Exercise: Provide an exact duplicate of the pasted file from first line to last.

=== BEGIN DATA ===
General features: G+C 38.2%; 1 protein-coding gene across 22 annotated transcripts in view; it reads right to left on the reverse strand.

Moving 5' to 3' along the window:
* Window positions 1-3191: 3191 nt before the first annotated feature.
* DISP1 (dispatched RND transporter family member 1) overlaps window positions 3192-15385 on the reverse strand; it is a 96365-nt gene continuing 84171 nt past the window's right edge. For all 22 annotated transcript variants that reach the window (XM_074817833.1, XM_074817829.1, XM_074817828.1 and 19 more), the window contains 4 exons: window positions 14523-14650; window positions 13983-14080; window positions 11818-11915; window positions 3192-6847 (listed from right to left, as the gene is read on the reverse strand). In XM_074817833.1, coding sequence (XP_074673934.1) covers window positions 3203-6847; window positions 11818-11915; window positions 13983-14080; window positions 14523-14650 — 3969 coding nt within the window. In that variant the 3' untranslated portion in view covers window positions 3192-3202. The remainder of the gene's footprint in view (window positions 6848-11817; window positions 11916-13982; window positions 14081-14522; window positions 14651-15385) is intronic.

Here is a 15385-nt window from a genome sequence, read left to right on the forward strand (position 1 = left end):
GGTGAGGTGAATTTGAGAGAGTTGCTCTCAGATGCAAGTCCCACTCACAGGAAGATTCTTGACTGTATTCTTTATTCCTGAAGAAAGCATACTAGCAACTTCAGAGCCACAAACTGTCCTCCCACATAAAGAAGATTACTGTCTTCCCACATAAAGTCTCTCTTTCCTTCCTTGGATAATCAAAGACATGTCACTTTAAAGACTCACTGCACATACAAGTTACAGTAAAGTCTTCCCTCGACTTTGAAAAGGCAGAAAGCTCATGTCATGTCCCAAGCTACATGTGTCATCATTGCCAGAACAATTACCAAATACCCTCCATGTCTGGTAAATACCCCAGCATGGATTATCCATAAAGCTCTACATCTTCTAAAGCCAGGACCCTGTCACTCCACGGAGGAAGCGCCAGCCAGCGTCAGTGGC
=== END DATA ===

General features: G+C 38.2%; 1 protein-coding gene across 22 annotated transcripts in view; it reads right to left on the reverse strand.

Moving 5' to 3' along the window:
* Window positions 1-3191: 3191 nt before the first annotated feature.
* DISP1 (dispatched RND transporter family member 1) overlaps window positions 3192-15385 on the reverse strand; it is a 96365-nt gene continuing 84171 nt past the window's right edge. For all 22 annotated transcript variants that reach the window (XM_074817833.1, XM_074817829.1, XM_074817828.1 and 19 more), the window contains 4 exons: window positions 14523-14650; window positions 13983-14080; window positions 11818-11915; window positions 3192-6847 (listed from right to left, as the gene is read on the reverse strand). In XM_074817833.1, coding sequence (XP_074673934.1) covers window positions 3203-6847; window positions 11818-11915; window positions 13983-14080; window positions 14523-14650 — 3969 coding nt within the window. In that variant the 3' untranslated portion in view covers window positions 3192-3202. The remainder of the gene's footprint in view (window positions 6848-11817; window positions 11916-13982; window positions 14081-14522; window positions 14651-15385) is intronic.

Here is a 15385-nt window from a genome sequence, read left to right on the forward strand (position 1 = left end):
GGTGAGGTGAATTTGAGAGAGTTGCTCTCAGATGCAAGTCCCACTCACAGGAAGATTCTTGACTGTATTCTTTATTCCTGAAGAAAGCATACTAGCAACTTCAGAGCCACAAACTGTCCTCCCACATAAAGAAGATTACTGTCTTCCCACATAAAGTCTCTCTTTCCTTCCTTGGATAATCAAAGACATGTCACTTTAAAGACTCACTGCACATACAAGTTACAGTAAAGTCTTCCCTCGACTTTGAAAAGGCAGAAAGCTCATGTCATGTCCCAAGCTACATGTGTCATCATTGCCAGAACAATTACCAAATACCCTCCATGTCTGGTAAATACCCCAGCATGGATTATCCATAAAGCTCTACATCTTCTAAAGCCAGGACCCTGTCACTCCACGGAGGAAGCGCCAGCCAGCGTCAGTGGC